As early as the spring of 1839 an overland party bound for Oregon crossed South Park as the American nation began to expand westward. It was the 1859 Pikes Peak Gold Rush, however, that led to an explosion of population. In 1860, Park County’s approximately 10,000 residents made up a third of the population of Colorado Territory. The rush of prospectors and mining activity during what became known as the Pikes Peak Gold Rush (later called the Colorado Gold Rush) changed the social fabric of South Park. Gold was reportedly discovered in South Park as early as 1803 by a Kentuckian named James Pursley, who had gone west to trap and explore. He apparently had little interest in mining, however, and more than half a century passed before the discovery of gold along Tarryall Creek brought a flood of prospectors to South Park. Merchants and others followed, quickly turning mining camps into communities including Fairplay and Alma.
Initially, gold was found in stream beds or on the ground, along the banks, where it had settled after being carried downhill from the erosion of uphill parent deposits. “Placer” mining, the word derived from Spanish terms for sand deposits, was the earliest form of mining in South Park. It involved basic methods such as panning and sluicing and evolved into more complex methods, such as hydraulic mining and dredging, to reach mineral deposits. Around 1865, the concentration of gold in placer deposits dwindled, and miners either left South Park or turned to the more expensive method of hard rock mining. By early 1860, the rich Phillips Lode vein, ranging from 25 to 60 feet wide, was being worked almost like a placer, but other mines required hand excavation to wrest the ores from their underground veins. Silver mining got underway in earnest in 1871 when a Captain Plummer discovered an outcropping especially high in silver on Mount Bross. Hard rock mining required tunneling into the mountain and consisted of adits (horizontal excavations), stopes (vertical shafts), and drifts (horizontal shafts that follow the vein).
To claim a mine, one physically staked the area to be mined, then filed paperwork with the county clerk and received an unpatented claim. To receive a full patent or deed to a mine, the miner had to meet specific requirements, including proof of the existence of “locatable minerals” such as gold, silver, lead, zinc, or tungsten. If the mineral value exceeded the public value of the land, a patent could be issued. Once a patent was received, the property could be used for any legal purpose. Several legal precedents, including Western water rights, are derived from the bylaws of mining districts such as the Independent Mining District around Alma. The Independent Mining District Bylaws, adopted on July 4, 1861, included 14 articles adopted by the miners “for the purposes of securing peace, harmony, justice and security to our property.” These laws and bylaws remained in place until state laws were enacted in 1879 and are considered influential in early state legislation. In 1866, Congress passed legislation formalizing the system of lode or hard rock mining claims and did the same for placer mining claims in 1870. In 1872, the General Mining Act combined these laws and today, with some amendments, this law continues to govern mining claims in the United States. Silver mining claims blanketed the mountains of the Mosquito Range and, over time, the range would also yield rich deposits of zinc, lead, molybdenum, uranium, rhodochrosite, and semi-precious stones, as well as oil and gas, rare earths, gravel, and boulders. Although short-lived, coal mining also played an important role in South Park during the 1880s. Just a few miles east of Como, the King Coal Mine and community of King were established. At the height of production, about 350 miners representing as many as 13 nationalities, including Italian, Austrian, Swedish, English, and Chinese, worked the coal deposits. However, by the mid-1890s the coal mining industry had collapsed in South Park.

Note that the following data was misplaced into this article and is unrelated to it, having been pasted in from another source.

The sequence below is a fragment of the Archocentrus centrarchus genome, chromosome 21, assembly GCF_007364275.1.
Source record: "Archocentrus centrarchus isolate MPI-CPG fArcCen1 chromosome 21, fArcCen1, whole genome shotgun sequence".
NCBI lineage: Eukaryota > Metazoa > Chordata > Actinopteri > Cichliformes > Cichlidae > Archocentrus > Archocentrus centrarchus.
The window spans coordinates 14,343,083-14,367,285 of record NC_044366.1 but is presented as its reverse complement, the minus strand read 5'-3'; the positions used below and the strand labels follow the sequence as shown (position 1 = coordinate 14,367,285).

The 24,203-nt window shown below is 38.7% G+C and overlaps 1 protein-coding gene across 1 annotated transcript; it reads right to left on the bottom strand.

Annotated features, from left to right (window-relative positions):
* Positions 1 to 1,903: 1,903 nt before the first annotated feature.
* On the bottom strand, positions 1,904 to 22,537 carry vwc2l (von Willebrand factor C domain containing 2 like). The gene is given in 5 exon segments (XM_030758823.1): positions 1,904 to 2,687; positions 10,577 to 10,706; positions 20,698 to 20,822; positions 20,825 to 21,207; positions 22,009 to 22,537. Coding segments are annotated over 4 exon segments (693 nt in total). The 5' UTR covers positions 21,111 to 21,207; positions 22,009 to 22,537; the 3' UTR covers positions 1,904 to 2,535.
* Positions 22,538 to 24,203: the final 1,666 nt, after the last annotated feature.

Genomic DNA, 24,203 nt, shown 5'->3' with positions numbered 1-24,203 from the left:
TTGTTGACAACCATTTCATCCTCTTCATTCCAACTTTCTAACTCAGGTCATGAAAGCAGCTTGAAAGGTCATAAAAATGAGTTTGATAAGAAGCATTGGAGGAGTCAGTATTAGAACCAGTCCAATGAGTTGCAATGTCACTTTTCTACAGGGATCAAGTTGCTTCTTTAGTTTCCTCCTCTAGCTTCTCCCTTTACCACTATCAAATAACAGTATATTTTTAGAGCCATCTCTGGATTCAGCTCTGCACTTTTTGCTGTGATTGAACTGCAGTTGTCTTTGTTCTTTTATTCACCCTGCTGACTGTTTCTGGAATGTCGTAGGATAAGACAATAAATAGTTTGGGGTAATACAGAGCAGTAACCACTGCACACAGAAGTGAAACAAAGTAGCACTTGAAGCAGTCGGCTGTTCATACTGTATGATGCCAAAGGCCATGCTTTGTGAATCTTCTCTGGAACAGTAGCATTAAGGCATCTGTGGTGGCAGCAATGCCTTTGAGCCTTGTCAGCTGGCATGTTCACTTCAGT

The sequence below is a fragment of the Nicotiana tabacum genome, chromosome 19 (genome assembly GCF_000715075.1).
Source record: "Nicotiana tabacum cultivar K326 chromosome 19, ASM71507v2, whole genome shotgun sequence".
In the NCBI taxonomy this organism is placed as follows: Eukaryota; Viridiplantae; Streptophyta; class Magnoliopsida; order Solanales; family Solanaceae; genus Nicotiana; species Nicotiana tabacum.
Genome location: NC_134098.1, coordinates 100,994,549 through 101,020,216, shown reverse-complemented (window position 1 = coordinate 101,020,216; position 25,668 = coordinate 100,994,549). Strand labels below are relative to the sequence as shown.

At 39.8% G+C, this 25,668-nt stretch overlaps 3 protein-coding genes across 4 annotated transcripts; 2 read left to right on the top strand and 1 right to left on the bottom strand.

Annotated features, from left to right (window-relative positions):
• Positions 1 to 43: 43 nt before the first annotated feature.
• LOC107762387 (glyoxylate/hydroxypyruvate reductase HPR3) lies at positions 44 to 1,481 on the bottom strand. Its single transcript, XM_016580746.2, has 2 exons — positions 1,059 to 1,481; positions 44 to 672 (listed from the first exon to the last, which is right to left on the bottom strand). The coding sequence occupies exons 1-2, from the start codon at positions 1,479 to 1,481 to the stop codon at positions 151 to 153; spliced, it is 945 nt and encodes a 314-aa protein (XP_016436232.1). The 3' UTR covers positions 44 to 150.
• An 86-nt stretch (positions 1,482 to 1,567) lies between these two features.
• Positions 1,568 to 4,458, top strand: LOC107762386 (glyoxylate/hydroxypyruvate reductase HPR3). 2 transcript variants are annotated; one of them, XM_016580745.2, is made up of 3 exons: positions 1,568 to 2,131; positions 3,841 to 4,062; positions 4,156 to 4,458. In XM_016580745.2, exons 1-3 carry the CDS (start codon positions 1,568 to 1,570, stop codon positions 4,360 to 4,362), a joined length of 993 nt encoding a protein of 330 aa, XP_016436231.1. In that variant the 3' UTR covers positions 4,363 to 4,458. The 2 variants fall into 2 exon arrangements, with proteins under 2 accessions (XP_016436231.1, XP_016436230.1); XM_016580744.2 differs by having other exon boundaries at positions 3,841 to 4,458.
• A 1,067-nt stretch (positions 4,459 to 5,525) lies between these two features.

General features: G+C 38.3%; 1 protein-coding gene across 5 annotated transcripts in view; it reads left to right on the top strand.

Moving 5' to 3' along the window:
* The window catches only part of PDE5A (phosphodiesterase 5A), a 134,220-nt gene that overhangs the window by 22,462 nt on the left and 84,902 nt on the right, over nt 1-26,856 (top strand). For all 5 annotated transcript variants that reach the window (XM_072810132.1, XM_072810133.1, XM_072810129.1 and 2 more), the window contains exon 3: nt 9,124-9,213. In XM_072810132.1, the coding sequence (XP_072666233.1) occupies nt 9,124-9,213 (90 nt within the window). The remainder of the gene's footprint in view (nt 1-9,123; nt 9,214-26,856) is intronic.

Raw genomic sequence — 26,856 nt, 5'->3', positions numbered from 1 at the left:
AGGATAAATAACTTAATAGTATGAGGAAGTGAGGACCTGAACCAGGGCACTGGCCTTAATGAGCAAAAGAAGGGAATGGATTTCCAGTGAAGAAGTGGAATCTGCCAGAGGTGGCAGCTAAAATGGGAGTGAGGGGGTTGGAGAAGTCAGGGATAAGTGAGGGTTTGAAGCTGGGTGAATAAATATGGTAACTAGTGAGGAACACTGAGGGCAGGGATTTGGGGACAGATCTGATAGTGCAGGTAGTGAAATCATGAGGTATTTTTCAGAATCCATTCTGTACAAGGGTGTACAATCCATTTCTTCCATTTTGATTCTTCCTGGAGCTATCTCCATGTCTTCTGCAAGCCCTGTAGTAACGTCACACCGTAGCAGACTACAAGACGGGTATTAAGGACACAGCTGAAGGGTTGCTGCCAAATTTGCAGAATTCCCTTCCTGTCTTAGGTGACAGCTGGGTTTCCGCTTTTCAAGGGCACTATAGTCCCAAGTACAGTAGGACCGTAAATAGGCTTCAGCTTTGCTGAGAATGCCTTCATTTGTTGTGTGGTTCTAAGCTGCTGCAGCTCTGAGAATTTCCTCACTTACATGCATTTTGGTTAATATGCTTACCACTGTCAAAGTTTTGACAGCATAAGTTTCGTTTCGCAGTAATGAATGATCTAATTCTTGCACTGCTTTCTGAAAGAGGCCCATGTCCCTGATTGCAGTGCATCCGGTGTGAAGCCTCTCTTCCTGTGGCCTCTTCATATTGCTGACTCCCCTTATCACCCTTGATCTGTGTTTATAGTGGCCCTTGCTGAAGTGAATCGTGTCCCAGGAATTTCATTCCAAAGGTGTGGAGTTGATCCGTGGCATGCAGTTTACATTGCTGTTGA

Initially, extracted ore was carried out of the mountains by burros. More than a means of transportation, these hardy animals often became companions to the miners, who valued them for their toughness and ability to navigate rough terrain. Burros are still highly valued by the communities of South Park and are celebrated each year during Burro Days and the World Championship Pack Burro Race. Over time, tramways were built to mechanically move ore from mountain to valley where it could be processed. Initially, burro trains and then freight haulers carried the raw ore to a distant processor who bought it in bulk. Many miners developed ways to reduce costs by milling the ore on-site or nearby at places like the Paris and Magnolia Mills, prior to shipping the ore to market. Eventually, a number of smelters developed near Alma, which became the refining center for South Park ore. The mining industry fell into decline in the 20th Century but remains a part of South Park’s modern landscape.